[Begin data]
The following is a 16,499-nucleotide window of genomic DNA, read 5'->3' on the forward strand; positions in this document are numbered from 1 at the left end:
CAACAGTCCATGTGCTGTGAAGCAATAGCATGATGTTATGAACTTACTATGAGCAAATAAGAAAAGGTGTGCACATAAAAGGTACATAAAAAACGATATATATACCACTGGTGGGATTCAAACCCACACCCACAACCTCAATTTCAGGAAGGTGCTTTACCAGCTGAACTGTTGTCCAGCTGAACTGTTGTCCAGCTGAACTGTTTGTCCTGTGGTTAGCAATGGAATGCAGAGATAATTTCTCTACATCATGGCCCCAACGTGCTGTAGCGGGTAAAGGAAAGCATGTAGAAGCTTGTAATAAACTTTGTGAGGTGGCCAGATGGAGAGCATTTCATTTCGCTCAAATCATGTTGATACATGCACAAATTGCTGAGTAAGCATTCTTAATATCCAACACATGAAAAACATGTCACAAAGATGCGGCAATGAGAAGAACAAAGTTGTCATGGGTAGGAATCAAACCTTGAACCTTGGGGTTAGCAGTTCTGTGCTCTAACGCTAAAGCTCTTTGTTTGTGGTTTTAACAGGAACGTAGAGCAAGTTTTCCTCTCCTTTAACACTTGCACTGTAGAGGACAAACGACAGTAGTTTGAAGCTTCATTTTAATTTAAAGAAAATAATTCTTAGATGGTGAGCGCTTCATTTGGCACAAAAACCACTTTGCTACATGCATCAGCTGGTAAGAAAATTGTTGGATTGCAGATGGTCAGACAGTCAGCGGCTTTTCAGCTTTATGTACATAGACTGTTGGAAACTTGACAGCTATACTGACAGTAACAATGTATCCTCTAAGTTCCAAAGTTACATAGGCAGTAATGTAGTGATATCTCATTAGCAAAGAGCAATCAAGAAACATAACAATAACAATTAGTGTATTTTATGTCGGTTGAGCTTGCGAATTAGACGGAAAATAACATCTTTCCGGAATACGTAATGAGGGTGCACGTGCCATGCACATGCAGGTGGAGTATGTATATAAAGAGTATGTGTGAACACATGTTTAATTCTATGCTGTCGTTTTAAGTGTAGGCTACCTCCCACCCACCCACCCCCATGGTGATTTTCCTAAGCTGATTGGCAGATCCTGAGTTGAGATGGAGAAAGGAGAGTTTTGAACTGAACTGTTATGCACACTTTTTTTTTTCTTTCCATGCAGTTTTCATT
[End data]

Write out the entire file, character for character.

The following is a 16,499-nucleotide window of genomic DNA, read 5'->3' on the forward strand; positions in this document are numbered from 1 at the left end:
CAACAGTCCATGTGCTGTGAAGCAATAGCATGATGTTATGAACTTACTATGAGCAAATAAGAAAAGGTGTGCACATAAAAGGTACATAAAAAACGATATATATACCACTGGTGGGATTCAAACCCACACCCACAACCTCAATTTCAGGAAGGTGCTTTACCAGCTGAACTGTTGTCCAGCTGAACTGTTGTCCAGCTGAACTGTTTGTCCTGTGGTTAGCAATGGAATGCAGAGATAATTTCTCTACATCATGGCCCCAACGTGCTGTAGCGGGTAAAGGAAAGCATGTAGAAGCTTGTAATAAACTTTGTGAGGTGGCCAGATGGAGAGCATTTCATTTCGCTCAAATCATGTTGATACATGCACAAATTGCTGAGTAAGCATTCTTAATATCCAACACATGAAAAACATGTCACAAAGATGCGGCAATGAGAAGAACAAAGTTGTCATGGGTAGGAATCAAACCTTGAACCTTGGGGTTAGCAGTTCTGTGCTCTAACGCTAAAGCTCTTTGTTTGTGGTTTTAACAGGAACGTAGAGCAAGTTTTCCTCTCCTTTAACACTTGCACTGTAGAGGACAAACGACAGTAGTTTGAAGCTTCATTTTAATTTAAAGAAAATAATTCTTAGATGGTGAGCGCTTCATTTGGCACAAAAACCACTTTGCTACATGCATCAGCTGGTAAGAAAATTGTTGGATTGCAGATGGTCAGACAGTCAGCGGCTTTTCAGCTTTATGTACATAGACTGTTGGAAACTTGACAGCTATACTGACAGTAACAATGTATCCTCTAAGTTCCAAAGTTACATAGGCAGTAATGTAGTGATATCTCATTAGCAAAGAGCAATCAAGAAACATAACAATAACAATTAGTGTATTTTATGTCGGTTGAGCTTGCGAATTAGACGGAAAATAACATCTTTCCGGAATACGTAATGAGGGTGCACGTGCCATGCACATGCAGGTGGAGTATGTATATAAAGAGTATGTGTGAACACATGTTTAATTCTATGCTGTCGTTTTAAGTGTAGGCTACCTCCCACCCACCCACCCCCATGGTGATTTTCCTAAGCTGATTGGCAGATCCTGAGTTGAGATGGAGAAAGGAGAGTTTTGAACTGAACTGTTATGCACACTTTTTTTTTTCTTTCCATGCAGTTTTCATT